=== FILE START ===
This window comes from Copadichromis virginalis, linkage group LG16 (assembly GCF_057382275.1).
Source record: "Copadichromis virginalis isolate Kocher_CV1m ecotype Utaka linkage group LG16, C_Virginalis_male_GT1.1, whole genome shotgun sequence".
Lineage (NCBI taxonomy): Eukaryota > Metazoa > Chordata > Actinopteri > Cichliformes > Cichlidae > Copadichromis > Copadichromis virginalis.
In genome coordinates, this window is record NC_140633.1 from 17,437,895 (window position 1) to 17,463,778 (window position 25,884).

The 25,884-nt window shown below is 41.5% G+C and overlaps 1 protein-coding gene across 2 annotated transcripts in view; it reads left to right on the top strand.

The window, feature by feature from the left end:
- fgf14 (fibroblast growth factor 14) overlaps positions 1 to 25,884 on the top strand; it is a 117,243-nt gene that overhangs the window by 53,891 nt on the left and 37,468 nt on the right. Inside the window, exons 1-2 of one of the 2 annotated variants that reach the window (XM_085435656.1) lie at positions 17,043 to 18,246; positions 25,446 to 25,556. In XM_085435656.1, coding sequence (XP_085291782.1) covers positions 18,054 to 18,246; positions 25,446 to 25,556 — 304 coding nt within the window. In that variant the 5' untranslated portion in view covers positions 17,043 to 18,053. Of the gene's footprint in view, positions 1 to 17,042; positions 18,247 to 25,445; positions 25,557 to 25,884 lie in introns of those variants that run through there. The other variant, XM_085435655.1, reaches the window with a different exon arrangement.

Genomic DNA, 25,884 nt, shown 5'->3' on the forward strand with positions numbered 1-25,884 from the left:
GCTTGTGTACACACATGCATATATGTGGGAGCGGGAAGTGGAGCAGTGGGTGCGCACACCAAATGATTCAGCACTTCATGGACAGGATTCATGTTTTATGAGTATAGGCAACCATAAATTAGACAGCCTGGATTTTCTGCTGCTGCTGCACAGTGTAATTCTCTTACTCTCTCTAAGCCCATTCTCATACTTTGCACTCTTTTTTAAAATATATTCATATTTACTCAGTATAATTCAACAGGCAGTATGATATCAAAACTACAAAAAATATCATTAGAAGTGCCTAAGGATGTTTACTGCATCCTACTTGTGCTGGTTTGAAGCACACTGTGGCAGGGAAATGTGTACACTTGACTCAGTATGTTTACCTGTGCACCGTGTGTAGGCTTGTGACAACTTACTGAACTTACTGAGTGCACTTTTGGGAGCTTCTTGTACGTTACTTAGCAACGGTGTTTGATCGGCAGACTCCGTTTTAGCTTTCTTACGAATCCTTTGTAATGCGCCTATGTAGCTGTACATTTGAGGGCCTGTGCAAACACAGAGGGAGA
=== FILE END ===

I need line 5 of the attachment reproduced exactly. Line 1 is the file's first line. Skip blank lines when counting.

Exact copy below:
The 25,884-nt window shown below is 41.5% G+C and overlaps 1 protein-coding gene across 2 annotated transcripts in view; it reads left to right on the top strand.